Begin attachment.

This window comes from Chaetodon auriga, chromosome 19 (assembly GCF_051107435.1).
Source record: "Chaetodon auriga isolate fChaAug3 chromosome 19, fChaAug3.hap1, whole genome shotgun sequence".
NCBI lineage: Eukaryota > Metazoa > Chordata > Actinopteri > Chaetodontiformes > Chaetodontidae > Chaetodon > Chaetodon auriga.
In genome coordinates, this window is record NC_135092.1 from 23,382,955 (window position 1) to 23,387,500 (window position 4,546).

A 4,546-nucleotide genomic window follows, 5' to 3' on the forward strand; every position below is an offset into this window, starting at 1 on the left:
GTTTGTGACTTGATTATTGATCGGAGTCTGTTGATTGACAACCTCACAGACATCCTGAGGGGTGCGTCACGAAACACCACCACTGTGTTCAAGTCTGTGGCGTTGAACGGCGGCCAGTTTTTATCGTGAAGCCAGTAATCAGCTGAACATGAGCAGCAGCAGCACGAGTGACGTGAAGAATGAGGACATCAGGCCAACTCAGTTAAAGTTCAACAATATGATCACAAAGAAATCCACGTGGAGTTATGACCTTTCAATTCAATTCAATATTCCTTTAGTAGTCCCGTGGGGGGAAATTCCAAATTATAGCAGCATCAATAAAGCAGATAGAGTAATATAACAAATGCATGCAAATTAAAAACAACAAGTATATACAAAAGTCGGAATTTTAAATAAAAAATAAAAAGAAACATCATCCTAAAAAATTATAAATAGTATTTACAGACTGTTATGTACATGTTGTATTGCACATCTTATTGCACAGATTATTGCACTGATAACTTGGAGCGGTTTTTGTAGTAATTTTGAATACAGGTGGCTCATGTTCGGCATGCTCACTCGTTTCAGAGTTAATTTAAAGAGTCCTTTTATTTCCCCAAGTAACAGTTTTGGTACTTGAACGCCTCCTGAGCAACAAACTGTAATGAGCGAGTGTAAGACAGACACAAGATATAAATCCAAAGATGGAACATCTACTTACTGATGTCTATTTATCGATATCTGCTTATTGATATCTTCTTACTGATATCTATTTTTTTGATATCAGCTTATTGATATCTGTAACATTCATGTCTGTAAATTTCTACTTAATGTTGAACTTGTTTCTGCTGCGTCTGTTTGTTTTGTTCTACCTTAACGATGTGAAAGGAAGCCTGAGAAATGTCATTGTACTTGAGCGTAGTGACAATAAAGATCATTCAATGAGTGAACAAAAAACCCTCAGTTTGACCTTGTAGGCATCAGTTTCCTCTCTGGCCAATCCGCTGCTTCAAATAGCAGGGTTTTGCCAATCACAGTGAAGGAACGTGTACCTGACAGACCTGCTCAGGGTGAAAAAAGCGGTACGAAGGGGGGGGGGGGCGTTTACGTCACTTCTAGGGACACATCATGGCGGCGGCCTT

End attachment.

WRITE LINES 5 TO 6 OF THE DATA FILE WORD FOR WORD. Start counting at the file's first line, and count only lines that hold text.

A 4,546-nucleotide genomic window follows, 5' to 3' on the forward strand; every position below is an offset into this window, starting at 1 on the left:
GTTTGTGACTTGATTATTGATCGGAGTCTGTTGATTGACAACCTCACAGACATCCTGAGGGGTGCGTCACGAAACACCACCACTGTGTTCAAGTCTGTGGCGTTGAACGGCGGCCAGTTTTTATCGTGAAGCCAGTAATCAGCTGAACATGAGCAGCAGCAGCACGAGTGACGTGAAGAATGAGGACATCAGGCCAACTCAGTTAAAGTTCAACAATATGATCACAAAGAAATCCACGTGGAGTTATGACCTTTCAATTCAATTCAATATTCCTTTAGTAGTCCCGTGGGGGGAAATTCCAAATTATAGCAGCATCAATAAAGCAGATAGAGTAATATAACAAATGCATGCAAATTAAAAACAACAAGTATATACAAAAGTCGGAATTTTAAATAAAAAATAAAAAGAAACATCATCCTAAAAAATTATAAATAGTATTTACAGACTGTTATGTACATGTTGTATTGCACATCTTATTGCACAGATTATTGCACTGATAACTTGGAGCGGTTTTTGTAGTAATTTTGAATACAGGTGGCTCATGTTCGGCATGCTCACTCGTTTCAGAGTTAATTTAAAGAGTCCTTTTATTTCCCCAAGTAACAGTTTTGGTACTTGAACGCCTCCTGAGCAACAAACTGTAATGAGCGAGTGTAAGACAGACACAAGATATAAATCCAAAGATGGAACATCTACTTACTGATGTCTATTTATCGATATCTGCTTATTGATATCTTCTTACTGATATCTATTTTTTTGATATCAGCTTATTGATATCTGTAACATTCATGTCTGTAAATTTCTACTTAATGTTGAACTTGTTTCTGCTGCGTCTGTTTGTTTTGTTCTACCTTAACGATGTGAAAGGAAGCCTGAGAAATGTCATTGTACTTGAGCGTAGTGACAATAAAGATCATTCAATGAGTGAACAAAAAACCCTCAGTTTGACCTTGTAGGCATCAGTTTCCTCTCTGGCCAATCCGCTGCTTCAAATAGCAGGGTTTTGCCAATCACAGTGAAGGAACGTGTACCTGACAGACCTGCTCAGGGTGAAAAAAGCGGTACGAAGGGGGGGGGGGGCGTTTACGTCACTTCTAGGGACACATCATGGCGGCGGCCTT